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By Garnet Brooks, Business Lawyer

In a previous article on sole proprietorship, I described that there are consequences to operating a business under an unregistered business name.  An example of this is illustrated in a Nova Scotia Small Claims Court decision by Adjudicator Eric
Entrepreneur Law - Business name registrationSlone in Cole v.  Mark Lively Welding Ltd., 2012 NSSM 23.

In this case, the Claimants, Stephen Cole, and a so called “White Star ICI Plastics Management”, sued the Defendant company, Mark Lively Welding Ltd., for damages they alleged were done to a truck while in the Defendant’s possession.

Adjudicator Slone noted in his decision that the records of the Registry of Joint Stock Companies (Nova Scotia) did not indicate that an entity named White Star ICI Plastics Management existed.  He did note that there was a “White Star ICI Polymer Management & Plastic Recycling Services”, a business name registered by a limited company (a corporation) however.  Adjudicator Slone attributed the discrepancy to an error in properly naming the 2nd claimant.  He also explained that the records indicated that the registration of the business name, White Star ICI Polymer Management & Plastic Recycling Services had in fact lapsed, and more, that the corporate registration of the limited company itself was no longer in force (presumably it was also not renewed).  In short, the name of a claimant as indicated on the Court filed documents was wrong, and even assuming it had been correctly indicated as White Star ICI Polymer Management & Plastic Recycling Services, its registration was not current, and neither was the registration of the corporate entity that registered it.

The consequences, as explained by Adjudicator Sloane, was that  claims brought by “White Star” cannot proceed because as an unregistered business name, it has no status under which it could litigate in this province pursuant to s. 20 of the Partnerships and Business Names Registration Act.  Further, any claims brought by a corporation which does not have a certificate of registration which is currently in force, also cannot proceed in this province, as stated in s. 17 of the Corporations Registration Act (Nova Scotia).  As far as Mr. Cole himself being able to claim, Adjudicator Sloan commented that there was no evidence that Mr. Cole owned the truck, and if such were the case, would mean that he had no contractual claims or otherwise, in his personal capacity with respect to the truck.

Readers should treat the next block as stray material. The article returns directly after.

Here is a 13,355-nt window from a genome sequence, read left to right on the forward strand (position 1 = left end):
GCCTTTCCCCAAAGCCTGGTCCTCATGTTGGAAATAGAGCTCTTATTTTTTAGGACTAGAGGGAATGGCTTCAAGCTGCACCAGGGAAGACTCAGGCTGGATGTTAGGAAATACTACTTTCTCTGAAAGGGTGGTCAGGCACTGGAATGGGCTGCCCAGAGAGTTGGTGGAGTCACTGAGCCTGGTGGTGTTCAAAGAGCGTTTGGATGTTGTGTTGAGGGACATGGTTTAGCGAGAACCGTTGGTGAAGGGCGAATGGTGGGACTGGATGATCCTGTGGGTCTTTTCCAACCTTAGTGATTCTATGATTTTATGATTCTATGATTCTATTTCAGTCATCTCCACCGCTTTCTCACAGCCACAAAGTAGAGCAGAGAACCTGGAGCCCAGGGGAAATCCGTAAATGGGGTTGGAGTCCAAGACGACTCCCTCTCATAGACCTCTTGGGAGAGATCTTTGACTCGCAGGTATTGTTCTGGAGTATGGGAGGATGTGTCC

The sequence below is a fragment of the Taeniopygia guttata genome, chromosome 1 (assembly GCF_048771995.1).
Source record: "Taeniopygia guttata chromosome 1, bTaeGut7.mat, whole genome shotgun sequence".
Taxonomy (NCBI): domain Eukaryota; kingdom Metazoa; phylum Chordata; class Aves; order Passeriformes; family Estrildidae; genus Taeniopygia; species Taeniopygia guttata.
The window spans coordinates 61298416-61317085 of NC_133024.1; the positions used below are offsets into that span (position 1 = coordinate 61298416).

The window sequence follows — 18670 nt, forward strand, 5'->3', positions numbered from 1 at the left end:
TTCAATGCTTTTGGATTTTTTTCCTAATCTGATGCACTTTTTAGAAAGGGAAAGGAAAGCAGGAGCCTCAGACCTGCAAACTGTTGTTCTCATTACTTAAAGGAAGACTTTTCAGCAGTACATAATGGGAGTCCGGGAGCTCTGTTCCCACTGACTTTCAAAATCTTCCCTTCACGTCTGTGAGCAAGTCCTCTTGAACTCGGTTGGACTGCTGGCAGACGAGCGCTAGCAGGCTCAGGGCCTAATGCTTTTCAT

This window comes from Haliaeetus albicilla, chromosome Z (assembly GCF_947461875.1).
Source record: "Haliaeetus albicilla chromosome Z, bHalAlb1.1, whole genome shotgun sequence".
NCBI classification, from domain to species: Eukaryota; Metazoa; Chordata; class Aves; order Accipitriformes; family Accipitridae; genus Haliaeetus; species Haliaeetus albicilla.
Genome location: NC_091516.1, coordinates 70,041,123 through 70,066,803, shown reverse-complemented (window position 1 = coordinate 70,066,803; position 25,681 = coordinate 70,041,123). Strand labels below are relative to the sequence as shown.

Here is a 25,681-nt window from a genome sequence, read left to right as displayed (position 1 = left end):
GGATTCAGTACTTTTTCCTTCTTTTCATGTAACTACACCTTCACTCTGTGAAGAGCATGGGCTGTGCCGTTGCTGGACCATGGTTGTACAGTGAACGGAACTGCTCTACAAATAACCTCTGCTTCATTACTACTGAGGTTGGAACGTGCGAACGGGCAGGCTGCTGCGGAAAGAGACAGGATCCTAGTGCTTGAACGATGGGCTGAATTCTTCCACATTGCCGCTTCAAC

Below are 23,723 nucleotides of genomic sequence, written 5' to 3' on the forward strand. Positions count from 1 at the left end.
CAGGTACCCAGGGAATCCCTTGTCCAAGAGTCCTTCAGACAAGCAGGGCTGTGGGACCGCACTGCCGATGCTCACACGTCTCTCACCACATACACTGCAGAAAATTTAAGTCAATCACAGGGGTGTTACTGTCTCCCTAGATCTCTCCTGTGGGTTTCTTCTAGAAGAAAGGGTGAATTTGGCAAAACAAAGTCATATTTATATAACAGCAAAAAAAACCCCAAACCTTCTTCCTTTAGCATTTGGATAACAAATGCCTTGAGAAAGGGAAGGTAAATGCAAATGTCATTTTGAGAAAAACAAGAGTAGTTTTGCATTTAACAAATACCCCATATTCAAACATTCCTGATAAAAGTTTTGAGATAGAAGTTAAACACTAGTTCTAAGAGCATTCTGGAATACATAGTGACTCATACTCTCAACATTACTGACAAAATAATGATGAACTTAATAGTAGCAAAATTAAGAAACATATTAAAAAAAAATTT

There are some important lessons to be taken away by entrepreneurs here.

First, this case demonstrates the importance of having at least a basic understanding of the differences and distinctions between an incorporated and an unincorporated business.  This will assist the entrepreneur in properly structuring his or her business to meet his or her needs.  It will also enable the entrepreneur to know who he or she is in business, or in contract with.  As we have seen in the above case, this is especially important if the entrepreneur ever has to take legal action against another business.

Also, for your own business, be sure that your business names are registered and that any applicable corporate registrations are complete, and all renewals are up-to-date as required.  This will ensure that if you bring a claim against an entity, that your claim is not barred, as was the case in the White Star lawsuit described above.  It is also important for entrepreneurs to ensure that they enter into contract using the proper name/entity because, although a registration may be curable, an improperly drawn contract is not.

There is a useful tool available in Nova Scotia for searching registered business names and entities.  The Registry of Joint Stock Companies’ online database is available to the public and allows anyone to search and view limited information of the registered business names and entities within in.   Search queries can be performed by name, or by registry number.

When setting up a business, it is recommended that you seek the advice of a business lawyer.  This will ensure that you choose a business structure that meets your particular needs taking all of the facts into consideration.

Also, having legal advice when entering into a contract, or commencing a legal proceeding is equally as important.  This will assure that proper steps have been taken so that you don’t inadvertently put your rights or remedies at risk.

If you would like to discuss setting up a business, contract or any other business law issues with Garnet Brooks, he can be reached at the law firm.  Click to Contact Garnet.


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